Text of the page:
And we found after some test and very quick tests that, indeed, it would control even though it was oscillating like that. But if we had found that it wouldn’t control, there was no doubt in my mind what my decision would have been. The Mission Rules said “come home,” and that’s exactly what we would have done, was to come home. And all the testing I had the guys doing was to allow me to find out whether we were going to control or not control. The decision after that was, well, at least the come home decision was easy. Staying there was still a little difficult! But it—but that was how those Mission Rules worked.

Ward: Before we get out of Gemini, I want to ask you a trivia question.

McDivitt: Sure.

Ward: What did Jim McDivitt, Frank Borman, and Neil Armstrong all have in common?

McDivitt: I have no idea.

Ward: And if my research is correct, you were—in the history of NASA, you were the three rookie commanders. You were given—your first flight assignment was a command assignment.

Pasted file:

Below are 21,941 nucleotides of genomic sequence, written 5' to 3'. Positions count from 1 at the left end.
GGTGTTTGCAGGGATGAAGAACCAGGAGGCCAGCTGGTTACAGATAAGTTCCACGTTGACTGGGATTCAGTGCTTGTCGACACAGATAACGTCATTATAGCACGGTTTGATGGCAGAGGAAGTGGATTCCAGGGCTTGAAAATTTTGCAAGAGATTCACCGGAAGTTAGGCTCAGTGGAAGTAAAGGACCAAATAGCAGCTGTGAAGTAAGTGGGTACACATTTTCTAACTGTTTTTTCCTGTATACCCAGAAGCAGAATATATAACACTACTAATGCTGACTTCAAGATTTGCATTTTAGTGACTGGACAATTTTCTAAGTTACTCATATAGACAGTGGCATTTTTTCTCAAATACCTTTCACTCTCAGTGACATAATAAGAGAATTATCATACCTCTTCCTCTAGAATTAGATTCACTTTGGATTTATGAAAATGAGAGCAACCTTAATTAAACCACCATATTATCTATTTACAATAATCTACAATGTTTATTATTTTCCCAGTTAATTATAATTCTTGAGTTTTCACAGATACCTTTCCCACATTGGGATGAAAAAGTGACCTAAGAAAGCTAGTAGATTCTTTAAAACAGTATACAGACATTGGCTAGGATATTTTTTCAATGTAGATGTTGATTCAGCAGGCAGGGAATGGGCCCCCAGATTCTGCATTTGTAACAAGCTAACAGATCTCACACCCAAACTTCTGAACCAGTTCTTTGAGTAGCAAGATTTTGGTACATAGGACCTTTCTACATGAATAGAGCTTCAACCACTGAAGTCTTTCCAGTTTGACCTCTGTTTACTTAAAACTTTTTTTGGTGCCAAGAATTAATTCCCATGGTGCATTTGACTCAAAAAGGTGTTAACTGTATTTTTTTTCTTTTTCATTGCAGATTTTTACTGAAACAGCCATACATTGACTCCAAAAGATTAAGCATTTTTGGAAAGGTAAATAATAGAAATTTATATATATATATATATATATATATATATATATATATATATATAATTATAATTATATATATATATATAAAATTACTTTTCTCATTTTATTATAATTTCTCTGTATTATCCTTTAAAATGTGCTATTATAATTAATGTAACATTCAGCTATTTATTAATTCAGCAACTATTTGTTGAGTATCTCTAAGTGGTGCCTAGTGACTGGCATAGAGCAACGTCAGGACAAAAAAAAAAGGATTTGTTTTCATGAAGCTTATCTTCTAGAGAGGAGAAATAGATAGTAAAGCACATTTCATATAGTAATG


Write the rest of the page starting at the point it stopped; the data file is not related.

McDivitt: Yeah, I guess so. Well, Frank yeah, Frank was the commander of our backup crew.

Ward: Of course. Yes. And that had to be the case in Mercury because we had all we didn’t have flight experience. But beginning with Gemini—

McDivitt: Yeah. They were all rookies! Yeah.

Ward: —we had the opportunity to fly an experienced space traveler as a commander, but you, Borman, and Armstrong were all selected for your first flight as a commander. And—

McDivitt: Yeah. I hadn’t focused on that. I will tell you a funny story about the—getting picked to fly on Gemini IV. I was called in and told I was going to command it, and then some time later it was announced at an astronaut pilots’ meeting and then finally they were going to make the public announcement. And so, I thought I’d tell my kids about it.